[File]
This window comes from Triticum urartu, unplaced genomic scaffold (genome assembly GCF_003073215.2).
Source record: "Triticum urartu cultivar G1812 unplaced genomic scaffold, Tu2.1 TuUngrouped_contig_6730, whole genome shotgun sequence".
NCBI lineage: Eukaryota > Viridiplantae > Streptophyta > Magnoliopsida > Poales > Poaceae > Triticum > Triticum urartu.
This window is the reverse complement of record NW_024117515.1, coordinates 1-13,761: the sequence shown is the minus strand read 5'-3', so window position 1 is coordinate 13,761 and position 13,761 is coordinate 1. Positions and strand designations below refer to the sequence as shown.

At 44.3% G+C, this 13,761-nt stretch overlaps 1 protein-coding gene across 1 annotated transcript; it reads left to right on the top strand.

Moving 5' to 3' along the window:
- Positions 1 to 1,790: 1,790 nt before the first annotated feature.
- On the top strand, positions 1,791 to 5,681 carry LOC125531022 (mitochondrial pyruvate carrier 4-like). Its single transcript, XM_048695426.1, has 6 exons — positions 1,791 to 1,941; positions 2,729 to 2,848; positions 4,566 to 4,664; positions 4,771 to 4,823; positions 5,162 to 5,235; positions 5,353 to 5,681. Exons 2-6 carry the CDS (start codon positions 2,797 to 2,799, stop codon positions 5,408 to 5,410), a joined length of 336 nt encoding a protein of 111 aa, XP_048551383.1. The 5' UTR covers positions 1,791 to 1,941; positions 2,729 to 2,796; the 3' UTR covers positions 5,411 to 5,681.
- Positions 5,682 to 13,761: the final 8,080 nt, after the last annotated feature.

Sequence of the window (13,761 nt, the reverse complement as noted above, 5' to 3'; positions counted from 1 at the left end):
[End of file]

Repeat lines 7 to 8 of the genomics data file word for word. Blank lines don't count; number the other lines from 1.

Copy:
- Positions 1 to 1,790: 1,790 nt before the first annotated feature.
- On the top strand, positions 1,791 to 5,681 carry LOC125531022 (mitochondrial pyruvate carrier 4-like). Its single transcript, XM_048695426.1, has 6 exons — positions 1,791 to 1,941; positions 2,729 to 2,848; positions 4,566 to 4,664; positions 4,771 to 4,823; positions 5,162 to 5,235; positions 5,353 to 5,681. Exons 2-6 carry the CDS (start codon positions 2,797 to 2,799, stop codon positions 5,408 to 5,410), a joined length of 336 nt encoding a protein of 111 aa, XP_048551383.1. The 5' UTR covers positions 1,791 to 1,941; positions 2,729 to 2,796; the 3' UTR covers positions 5,411 to 5,681.